to be lucky or that they had strayed too far from the market.
As you find here the 'market' was small shop units selling all manner of goods: bamboo ladders, homemade wooden household items eg chapati rollers - Pip bought 1 - and lassi beaters, basket wares, shoes, flip-flops, replacement toe dividers for flip-flops, batteries, stainless steel cooking pots and plates - sold by weight - and foodstuffs of all kinds, some recognisable some not. We asked about pyramidical piles of white crystals and were told it was just sugar.
A speciality of the town is hand-made bangles made from coloured tree resin and we watched for several minutes as 3 young lads were making these. Quite a few ladies of the group bought some, but they were a bit too bright & sparkly for Pip.
It is, though, a wretchedly poor place with filth and animals everywhere. And for the first time seen here lots of flies on the street food. Heaven knows where they have been before - heads up, look out for our Shit Blog special coming shortly!
A fascinating experience never the less.
Pip got seriously flattered on the way back.
We are quite used to children, youths and adults saying 'hello' to us as we pass by - leaning over balconies, running from side streets... But this went to a whole new level today. As Pip was passing three youths - late teenage? - in addition to the usual 'Hellos' one of the lads leant over in Pip's direction, looked her in the eye, and in a pitch perfect Leslie Phillips impression said " Well. ..... Hellloo!'
Pip looked quite overcome 💖
Hotel, lunch and some R & R before our next adventure. ...... a ride on a camel cart. What great fun that was ... for the locals. We had seen not a single use of camel-drawn carts for moving people about at all during the day. They are transport for goods - grain sacks, slabs of sandstone, machinery. ... not people. What fun the locals had looking at us as we dozen 'whiteys' passed by on these. Pip reckoned it must have felt the same as medieval prisoners being paraded by cart through the masses in England before their execution back in the day. And it's such an uncomfortable ride, especially with the poor roads and
the 'speed' bumps which nearly threw us off the cart as we passed over. 'Where's the Tena Lady when you need them?' Pip asked at one stage on the return journey later that afternoon.
The journey was to Karauli Palace, official residence of the Karauli royal family from 14th C until 1938 when it was abandoned and left to fall into disrepair. It is now, very slowly indeed, being restored by local craftsmen, but it will be a very long job.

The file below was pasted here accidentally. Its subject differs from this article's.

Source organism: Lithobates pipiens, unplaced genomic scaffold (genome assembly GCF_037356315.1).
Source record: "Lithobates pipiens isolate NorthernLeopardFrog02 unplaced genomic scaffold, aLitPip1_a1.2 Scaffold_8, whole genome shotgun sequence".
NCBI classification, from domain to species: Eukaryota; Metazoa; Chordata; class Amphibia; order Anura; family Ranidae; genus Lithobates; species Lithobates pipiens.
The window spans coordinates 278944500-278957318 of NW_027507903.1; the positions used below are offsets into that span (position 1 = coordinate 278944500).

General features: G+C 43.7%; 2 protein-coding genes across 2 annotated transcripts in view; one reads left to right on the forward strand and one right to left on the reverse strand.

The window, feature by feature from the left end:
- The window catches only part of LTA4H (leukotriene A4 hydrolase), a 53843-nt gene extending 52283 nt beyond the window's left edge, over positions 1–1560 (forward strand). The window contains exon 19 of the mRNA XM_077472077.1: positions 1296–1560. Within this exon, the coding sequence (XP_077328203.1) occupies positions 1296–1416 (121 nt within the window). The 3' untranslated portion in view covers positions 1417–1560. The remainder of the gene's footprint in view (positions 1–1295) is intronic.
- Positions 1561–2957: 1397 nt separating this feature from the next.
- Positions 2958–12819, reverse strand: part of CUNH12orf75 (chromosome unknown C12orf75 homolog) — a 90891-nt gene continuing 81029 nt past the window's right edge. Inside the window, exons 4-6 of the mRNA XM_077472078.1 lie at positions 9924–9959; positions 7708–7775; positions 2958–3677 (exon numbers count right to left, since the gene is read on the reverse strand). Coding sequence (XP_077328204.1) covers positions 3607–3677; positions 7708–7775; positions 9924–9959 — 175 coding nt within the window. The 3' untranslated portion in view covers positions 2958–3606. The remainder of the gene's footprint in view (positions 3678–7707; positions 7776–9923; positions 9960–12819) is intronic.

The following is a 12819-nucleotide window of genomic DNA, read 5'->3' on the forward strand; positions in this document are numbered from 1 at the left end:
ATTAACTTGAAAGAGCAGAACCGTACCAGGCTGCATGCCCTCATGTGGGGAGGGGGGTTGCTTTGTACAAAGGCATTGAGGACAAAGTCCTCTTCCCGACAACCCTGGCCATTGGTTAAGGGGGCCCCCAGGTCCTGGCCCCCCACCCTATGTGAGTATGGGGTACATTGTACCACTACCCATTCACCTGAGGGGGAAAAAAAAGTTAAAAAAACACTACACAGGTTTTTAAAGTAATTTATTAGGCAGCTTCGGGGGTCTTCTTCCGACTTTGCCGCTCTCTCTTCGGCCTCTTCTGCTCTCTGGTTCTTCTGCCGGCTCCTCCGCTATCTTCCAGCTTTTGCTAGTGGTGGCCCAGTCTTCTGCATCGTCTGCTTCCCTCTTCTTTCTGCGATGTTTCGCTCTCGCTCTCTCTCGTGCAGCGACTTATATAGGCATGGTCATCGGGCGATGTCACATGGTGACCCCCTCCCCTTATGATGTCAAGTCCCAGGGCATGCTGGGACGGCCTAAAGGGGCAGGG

In its original splendor it must have been a magnificent sight. Walls inside and out decorated with painted frescos and patterns. It is a maze and warren inside. You could play a great game of hide and seek. One room in particular was covered with small tiles - 1 cm square ish - of imported Belgium glass which must have reflected the candle light wonderfully.
Now inhabited by monkeys who we guess must 'reclaim' it every evening when the visitors and guardians leave.
There was then a short walk to the Madan Mohanji Temple for their daily evening prayer service. Quite a sight. There were several hundred inside - inside being a flimsy covered outdoor
square with buildings on all 4 sides. At the 'front' behind a barrier were three deities and someone was wafting a bundle of candles in front. As he moved from the middle deity to the left hand the crowd all moved across with him. And then back to the middle again. This mass chanting and devotion went on for 10 minutes or so and then the curtains were drawn closed in front of the figures. After some water blessing thrown onto the crowd most then started to move out, except the women.
Eventually there were around 200 of them sat at the rear, but with a respectful gap in the middle, in line with the central deity. They proceeded to play small drums and finger cymbals and chant songs. Some of our ladies sat and joined in, and it was still going on when we left. No photos allowed inside regrettably. Quite an experience.
On the way back to the hotel, again by camel cart, the final embarrasment was passing a large group of German tourists, who were sharing the hotel with us. They stopped taking pictures of the local street scenes to take photos of us
atop the cart.
Oh the indignity of it all.
Tomorrow - tiger hunt.